The third annual production – an official World Design Capital event – was once again a melting pot of musical influences, a sonic broth bubbling with energy, created by artists and storytellers from all cultural backgrounds. In addition to the two stages, the festival included talks and conferences, with TED style lectures known as ‘Lightbulb Sessions’ in which creative and dynamic individuals shared their concepts.
Ottoman Slap, a blend of Eastern European, Spanish, Middle Eastern and gypsy musical elements, opened the event with a bang. The band’s instruments range from double bass to accordion to saxophone, with the combinations changing with every song. In an appealing twist, a traditional dance was initiated by one of the band members, who interpreted the exotic sounds with graceful movements, allowing her body to flow along the contours of the musical tapestry. The vocal work by the lead singer was elegant and provocative, accentuating the modal and exotic scales utilised in the band’s repertoire. Ottoman Slap set the tone and warmed up the stage for the rest of night’s artistic explorations.
A highlight along the journey to musical discovery was Bongeziwe Mabandla,. The opening act of the seated acoustic stage, he launched into an expressive dialogue of dynamic lyrics and ideas. The audience crammed into the small space to listen, and became lost in his musical output and his intense voice which conveyed messages of hardship, love and life. Mabandla exuded an excitement in his stage presence but also a sense of sharing and modesty, where the boundaries of performer and audience did not exist.
Dubbed the “The Hendrix of the Sahara”, the great Vieux Farka Touré proved to be a performer of great stature and musical depth. His trio performed original numbers influenced by everything from the traditional rhythms of Mali such as the ‘takamba’, to western progressive rock structures. His guitar solos held a trance-like repetitiveness which was highly expressive, with a nod to the blues tradition. The audience following his musical inventions were raising their hands in adoration. Towards the end of Touré’s set, Bongeziwe Mabandla made a short appearance to lend his vocal tones, before a final send off with a rock reference to ‘Frère Jacques’.
Local guitarist Derek Gripper took to the acoustic stage and, with his relaxed and composed demeanour, dazzled his listeners with his immense skill and emotional depth. Using each note thoughtfully, Gripper created the effect of a Kora (a 21 string African harp-lute) on his guitar as he interpreted traditional Mali folk songs. His fingers danced along the fret board while conjuring up images of nature and vast open spaces. At one point during the performance, the heavens opened and the rain came tipping down onto the tent in a rhythmic pattern that seemed to sync with Gripper’s playing, as if he and Mother Nature were engaging in a spiritual conversation.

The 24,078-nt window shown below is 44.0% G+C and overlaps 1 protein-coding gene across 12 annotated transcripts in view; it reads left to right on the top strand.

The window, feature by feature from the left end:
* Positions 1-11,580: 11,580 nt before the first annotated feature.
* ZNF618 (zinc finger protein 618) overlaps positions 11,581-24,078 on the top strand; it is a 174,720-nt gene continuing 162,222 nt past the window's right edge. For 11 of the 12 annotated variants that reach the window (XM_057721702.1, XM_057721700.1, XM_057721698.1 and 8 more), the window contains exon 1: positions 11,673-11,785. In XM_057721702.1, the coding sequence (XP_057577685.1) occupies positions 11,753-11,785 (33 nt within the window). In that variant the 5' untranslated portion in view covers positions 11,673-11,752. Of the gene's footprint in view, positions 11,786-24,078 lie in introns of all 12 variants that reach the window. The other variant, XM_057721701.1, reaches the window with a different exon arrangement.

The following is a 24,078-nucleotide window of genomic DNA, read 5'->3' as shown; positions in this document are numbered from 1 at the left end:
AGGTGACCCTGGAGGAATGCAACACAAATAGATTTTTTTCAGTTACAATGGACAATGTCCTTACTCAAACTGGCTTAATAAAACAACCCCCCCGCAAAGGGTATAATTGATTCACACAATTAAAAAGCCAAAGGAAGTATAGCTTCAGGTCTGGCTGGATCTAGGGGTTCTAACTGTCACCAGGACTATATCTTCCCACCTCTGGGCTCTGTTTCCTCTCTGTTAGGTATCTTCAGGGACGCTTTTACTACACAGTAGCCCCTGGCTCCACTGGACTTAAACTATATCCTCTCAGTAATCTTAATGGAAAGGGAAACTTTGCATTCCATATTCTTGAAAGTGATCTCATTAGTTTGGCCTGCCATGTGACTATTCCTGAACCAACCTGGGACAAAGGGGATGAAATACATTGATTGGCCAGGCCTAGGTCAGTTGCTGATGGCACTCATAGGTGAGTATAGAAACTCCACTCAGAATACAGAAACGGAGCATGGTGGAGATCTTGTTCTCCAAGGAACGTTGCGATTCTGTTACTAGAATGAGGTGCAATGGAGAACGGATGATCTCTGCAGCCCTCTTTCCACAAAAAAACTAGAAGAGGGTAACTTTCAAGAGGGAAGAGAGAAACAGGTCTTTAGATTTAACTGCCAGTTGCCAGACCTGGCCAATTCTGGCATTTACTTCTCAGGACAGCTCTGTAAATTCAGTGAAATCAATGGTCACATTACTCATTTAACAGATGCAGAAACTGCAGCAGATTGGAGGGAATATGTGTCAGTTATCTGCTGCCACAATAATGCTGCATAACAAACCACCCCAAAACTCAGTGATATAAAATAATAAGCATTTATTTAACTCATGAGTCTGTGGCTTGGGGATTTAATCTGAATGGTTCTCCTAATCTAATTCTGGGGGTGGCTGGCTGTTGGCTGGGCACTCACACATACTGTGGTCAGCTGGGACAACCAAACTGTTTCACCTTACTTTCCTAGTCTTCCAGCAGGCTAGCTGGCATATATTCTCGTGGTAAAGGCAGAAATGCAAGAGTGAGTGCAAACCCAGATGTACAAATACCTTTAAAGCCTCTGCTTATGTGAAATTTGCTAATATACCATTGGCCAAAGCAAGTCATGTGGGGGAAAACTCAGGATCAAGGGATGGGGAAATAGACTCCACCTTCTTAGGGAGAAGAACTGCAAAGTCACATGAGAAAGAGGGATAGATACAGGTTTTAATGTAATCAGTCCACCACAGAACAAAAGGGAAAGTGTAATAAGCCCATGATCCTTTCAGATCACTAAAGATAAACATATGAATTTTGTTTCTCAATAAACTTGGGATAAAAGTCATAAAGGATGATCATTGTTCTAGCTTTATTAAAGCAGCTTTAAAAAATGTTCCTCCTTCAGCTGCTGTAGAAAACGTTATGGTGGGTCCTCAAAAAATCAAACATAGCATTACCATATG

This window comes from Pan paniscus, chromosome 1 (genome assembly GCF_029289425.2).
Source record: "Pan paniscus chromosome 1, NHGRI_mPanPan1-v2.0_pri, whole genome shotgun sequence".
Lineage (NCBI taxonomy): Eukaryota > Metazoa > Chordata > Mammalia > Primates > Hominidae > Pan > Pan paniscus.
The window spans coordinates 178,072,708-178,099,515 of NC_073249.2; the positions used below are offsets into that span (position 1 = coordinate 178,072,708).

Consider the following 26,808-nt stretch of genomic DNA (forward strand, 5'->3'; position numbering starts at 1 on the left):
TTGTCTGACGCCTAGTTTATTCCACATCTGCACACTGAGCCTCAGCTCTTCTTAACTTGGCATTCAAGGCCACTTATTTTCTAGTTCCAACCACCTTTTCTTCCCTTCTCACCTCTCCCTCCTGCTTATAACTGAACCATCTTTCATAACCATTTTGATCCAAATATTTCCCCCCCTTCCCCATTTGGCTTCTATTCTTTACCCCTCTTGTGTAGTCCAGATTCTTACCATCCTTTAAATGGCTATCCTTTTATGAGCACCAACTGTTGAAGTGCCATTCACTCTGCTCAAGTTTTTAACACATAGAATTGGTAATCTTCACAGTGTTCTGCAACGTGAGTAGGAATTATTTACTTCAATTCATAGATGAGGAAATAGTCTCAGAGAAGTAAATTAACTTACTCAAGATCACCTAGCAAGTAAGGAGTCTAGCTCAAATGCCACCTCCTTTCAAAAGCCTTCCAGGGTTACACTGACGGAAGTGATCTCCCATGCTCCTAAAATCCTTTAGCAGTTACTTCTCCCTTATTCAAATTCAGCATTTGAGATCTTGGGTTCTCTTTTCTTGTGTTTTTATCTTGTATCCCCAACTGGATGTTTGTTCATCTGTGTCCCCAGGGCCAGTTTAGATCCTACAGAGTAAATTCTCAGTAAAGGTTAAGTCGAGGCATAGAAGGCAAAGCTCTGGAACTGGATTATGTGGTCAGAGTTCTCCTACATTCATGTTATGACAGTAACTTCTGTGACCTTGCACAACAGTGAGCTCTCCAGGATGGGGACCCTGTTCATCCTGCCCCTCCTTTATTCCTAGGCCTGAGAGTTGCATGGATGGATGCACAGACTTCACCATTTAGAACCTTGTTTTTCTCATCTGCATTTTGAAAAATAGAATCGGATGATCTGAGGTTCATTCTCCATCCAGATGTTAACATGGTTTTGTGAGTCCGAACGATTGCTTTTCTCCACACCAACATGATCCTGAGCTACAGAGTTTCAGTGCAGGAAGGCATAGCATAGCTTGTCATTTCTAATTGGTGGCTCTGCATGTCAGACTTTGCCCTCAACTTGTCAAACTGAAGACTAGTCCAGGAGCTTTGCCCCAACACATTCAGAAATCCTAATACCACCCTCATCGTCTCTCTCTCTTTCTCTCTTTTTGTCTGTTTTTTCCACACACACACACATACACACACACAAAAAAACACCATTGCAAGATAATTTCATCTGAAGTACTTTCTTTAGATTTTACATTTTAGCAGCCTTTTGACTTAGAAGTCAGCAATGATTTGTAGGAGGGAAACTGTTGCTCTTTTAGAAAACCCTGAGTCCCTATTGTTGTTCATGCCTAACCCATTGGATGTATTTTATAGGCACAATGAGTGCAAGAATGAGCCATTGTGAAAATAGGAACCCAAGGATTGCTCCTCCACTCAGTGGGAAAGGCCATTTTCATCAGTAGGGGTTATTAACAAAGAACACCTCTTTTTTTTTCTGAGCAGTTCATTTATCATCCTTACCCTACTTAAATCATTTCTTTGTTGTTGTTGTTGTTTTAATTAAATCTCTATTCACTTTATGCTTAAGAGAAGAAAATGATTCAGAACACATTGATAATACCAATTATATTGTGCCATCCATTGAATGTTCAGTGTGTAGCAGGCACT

By this time during the sonic voyage, the audience was scurrying about the marbled halls, digesting the music and engaging excitedly with one another. The main stage was buzzing with the exuberant and organic sounds of the Carlo Mombelli, one of the heavyweights of improvised music in South Africa. His masterful utilisation of the electric bass in a solo role was backed by a superb rhythm section and vocalist, creating a sophisticated harmony with a great syncopated flow that was both beautiful and grooving. Mombelli’s blitz of effects erupted and splashed over the hall and into the ears of the enthusiastic crowd.
During the rest of the evening electronic artists entertained an eager audience at the smaller stage. Miss H, who hails from Durban, delighted the crowd with a mix of funk, dub step and hip hop, layered with both vintage and modern Bollywood music. Okmalumkoolkat then enticed the party animals with infectious dance moves and tight, hard-hitting lyrics, before the quirky, energetic and intense Jakobsnake caught the crowd in a euphoria of beats.
Meanwhile the main stage came alive with the Latin/reggae vibes of Los Tacos, a large ensemble consisting of a rhythm section, percussion, two horn players and two vocalists. Their sound has the Latin rhythmic element, varied with reggae syncopation as well as straightforward rock rudiments. Tight horn section riffs, fiery percussion duels and rapping Spanish vocals created a musical fabric which kept the crowd highly entertained and had the entire hall beginning to shake with youthful abandon.
The eccentric and powerfully original The Brother Moves On was extremely engaging – each musician immersed in the group’s sonic world. Their social and political narrative inhabited a realm of afro-centric chant riffs, exploding unexpectedly into progressive rock and psychedelic idioms before evolving into free form improvisation, revealing a remarkable musicianship and clear musical understanding.
The Cape Town World Music Festival proves that, in the right space, human beings can express their stories and ideas in ways many of us could not imagine, opening up sights of life on another plane and sharing it with those involved. The journey for its audience might be over for this year, but the path is only just beginning for the Cape Town World Music Festival.
Gareth Harvey is a performing saxophonist and music solutions manager at Octave Leap Music.
The Cape Town World Music Festival took place at Cape Town City Hall on 18 & 19 July 2014.